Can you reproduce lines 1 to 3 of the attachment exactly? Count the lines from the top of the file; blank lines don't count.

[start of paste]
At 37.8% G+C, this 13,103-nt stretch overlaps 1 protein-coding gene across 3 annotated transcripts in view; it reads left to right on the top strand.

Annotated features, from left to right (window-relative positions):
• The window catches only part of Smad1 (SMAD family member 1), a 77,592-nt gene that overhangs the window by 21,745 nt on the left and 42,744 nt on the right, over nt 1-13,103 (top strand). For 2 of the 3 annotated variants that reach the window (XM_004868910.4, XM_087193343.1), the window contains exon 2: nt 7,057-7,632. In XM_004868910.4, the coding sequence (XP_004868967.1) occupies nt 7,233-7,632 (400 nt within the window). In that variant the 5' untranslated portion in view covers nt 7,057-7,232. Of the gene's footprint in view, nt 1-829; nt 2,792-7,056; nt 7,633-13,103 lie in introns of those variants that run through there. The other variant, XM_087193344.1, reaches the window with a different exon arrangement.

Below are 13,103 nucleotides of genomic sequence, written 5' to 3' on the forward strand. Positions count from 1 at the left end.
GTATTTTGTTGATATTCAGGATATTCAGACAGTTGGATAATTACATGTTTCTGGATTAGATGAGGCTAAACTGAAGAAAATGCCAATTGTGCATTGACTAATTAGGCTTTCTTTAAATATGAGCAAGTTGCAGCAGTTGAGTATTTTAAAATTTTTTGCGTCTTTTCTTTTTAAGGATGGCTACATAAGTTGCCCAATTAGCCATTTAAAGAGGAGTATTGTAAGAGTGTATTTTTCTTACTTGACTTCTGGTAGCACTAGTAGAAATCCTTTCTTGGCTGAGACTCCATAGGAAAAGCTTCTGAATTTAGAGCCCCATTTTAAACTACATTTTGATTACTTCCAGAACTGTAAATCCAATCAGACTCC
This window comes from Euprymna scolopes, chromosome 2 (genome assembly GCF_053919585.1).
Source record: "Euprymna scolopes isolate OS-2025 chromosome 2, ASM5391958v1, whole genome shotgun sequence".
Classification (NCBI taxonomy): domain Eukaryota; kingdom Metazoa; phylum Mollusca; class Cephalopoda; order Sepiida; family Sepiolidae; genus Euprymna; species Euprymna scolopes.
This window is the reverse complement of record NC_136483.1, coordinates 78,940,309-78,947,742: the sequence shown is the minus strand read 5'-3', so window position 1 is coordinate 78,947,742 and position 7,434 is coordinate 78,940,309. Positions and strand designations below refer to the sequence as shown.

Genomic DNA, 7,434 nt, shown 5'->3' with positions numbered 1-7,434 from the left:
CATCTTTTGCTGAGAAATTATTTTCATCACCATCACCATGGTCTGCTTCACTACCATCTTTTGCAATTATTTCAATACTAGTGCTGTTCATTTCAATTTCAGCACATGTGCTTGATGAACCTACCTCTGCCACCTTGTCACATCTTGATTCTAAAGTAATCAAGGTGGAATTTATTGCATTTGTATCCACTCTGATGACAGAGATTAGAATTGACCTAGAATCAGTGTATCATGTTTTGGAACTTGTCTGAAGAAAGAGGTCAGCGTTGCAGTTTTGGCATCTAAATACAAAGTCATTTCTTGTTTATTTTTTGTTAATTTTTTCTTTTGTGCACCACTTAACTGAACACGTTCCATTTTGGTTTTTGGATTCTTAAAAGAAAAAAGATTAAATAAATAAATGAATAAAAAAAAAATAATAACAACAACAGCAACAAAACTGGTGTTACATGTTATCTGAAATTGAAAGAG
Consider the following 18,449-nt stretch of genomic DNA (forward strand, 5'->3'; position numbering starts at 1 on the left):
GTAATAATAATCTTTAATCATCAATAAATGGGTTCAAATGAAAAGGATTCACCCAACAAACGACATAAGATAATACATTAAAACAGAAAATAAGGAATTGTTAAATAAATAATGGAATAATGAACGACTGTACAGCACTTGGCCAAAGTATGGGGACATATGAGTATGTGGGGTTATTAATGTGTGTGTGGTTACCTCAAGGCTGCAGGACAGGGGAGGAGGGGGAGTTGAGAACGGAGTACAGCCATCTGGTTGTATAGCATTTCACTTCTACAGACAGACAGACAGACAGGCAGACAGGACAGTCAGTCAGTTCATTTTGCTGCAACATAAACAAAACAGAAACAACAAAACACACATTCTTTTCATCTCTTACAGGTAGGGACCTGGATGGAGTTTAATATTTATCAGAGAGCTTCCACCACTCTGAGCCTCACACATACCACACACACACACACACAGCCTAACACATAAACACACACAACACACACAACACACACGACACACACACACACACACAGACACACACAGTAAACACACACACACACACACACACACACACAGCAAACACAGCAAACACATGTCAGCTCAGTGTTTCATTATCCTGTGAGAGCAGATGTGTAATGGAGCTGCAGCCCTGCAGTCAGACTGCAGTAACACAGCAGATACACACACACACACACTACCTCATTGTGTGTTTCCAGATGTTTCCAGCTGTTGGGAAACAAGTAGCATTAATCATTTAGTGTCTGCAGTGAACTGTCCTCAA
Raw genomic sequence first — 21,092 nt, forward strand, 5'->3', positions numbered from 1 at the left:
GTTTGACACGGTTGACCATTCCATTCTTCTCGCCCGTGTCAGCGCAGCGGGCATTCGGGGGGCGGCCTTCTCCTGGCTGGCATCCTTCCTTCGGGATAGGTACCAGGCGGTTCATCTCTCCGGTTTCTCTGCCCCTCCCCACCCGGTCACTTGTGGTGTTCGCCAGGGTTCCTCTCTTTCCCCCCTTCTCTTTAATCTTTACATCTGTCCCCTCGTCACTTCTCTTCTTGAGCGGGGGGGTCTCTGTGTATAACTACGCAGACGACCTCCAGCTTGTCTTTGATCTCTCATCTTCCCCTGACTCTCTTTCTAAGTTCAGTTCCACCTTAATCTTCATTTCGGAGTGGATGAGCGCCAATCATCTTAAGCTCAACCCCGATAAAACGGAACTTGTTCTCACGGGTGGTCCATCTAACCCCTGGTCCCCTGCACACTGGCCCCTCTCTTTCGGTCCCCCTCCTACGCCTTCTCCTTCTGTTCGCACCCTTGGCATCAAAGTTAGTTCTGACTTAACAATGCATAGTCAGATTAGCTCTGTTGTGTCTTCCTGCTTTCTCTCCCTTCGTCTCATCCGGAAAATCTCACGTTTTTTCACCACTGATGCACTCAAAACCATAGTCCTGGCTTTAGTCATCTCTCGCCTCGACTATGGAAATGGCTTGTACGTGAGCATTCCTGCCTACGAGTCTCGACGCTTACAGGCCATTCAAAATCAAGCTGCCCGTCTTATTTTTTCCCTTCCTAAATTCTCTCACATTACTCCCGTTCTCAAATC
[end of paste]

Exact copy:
At 37.8% G+C, this 13,103-nt stretch overlaps 1 protein-coding gene across 3 annotated transcripts in view; it reads left to right on the top strand.

Annotated features, from left to right (window-relative positions):
• The window catches only part of Smad1 (SMAD family member 1), a 77,592-nt gene that overhangs the window by 21,745 nt on the left and 42,744 nt on the right, over nt 1-13,103 (top strand). For 2 of the 3 annotated variants that reach the window (XM_004868910.4, XM_087193343.1), the window contains exon 2: nt 7,057-7,632. In XM_004868910.4, the coding sequence (XP_004868967.1) occupies nt 7,233-7,632 (400 nt within the window). In that variant the 5' untranslated portion in view covers nt 7,057-7,232. Of the gene's footprint in view, nt 1-829; nt 2,792-7,056; nt 7,633-13,103 lie in introns of those variants that run through there. The other variant, XM_087193344.1, reaches the window with a different exon arrangement.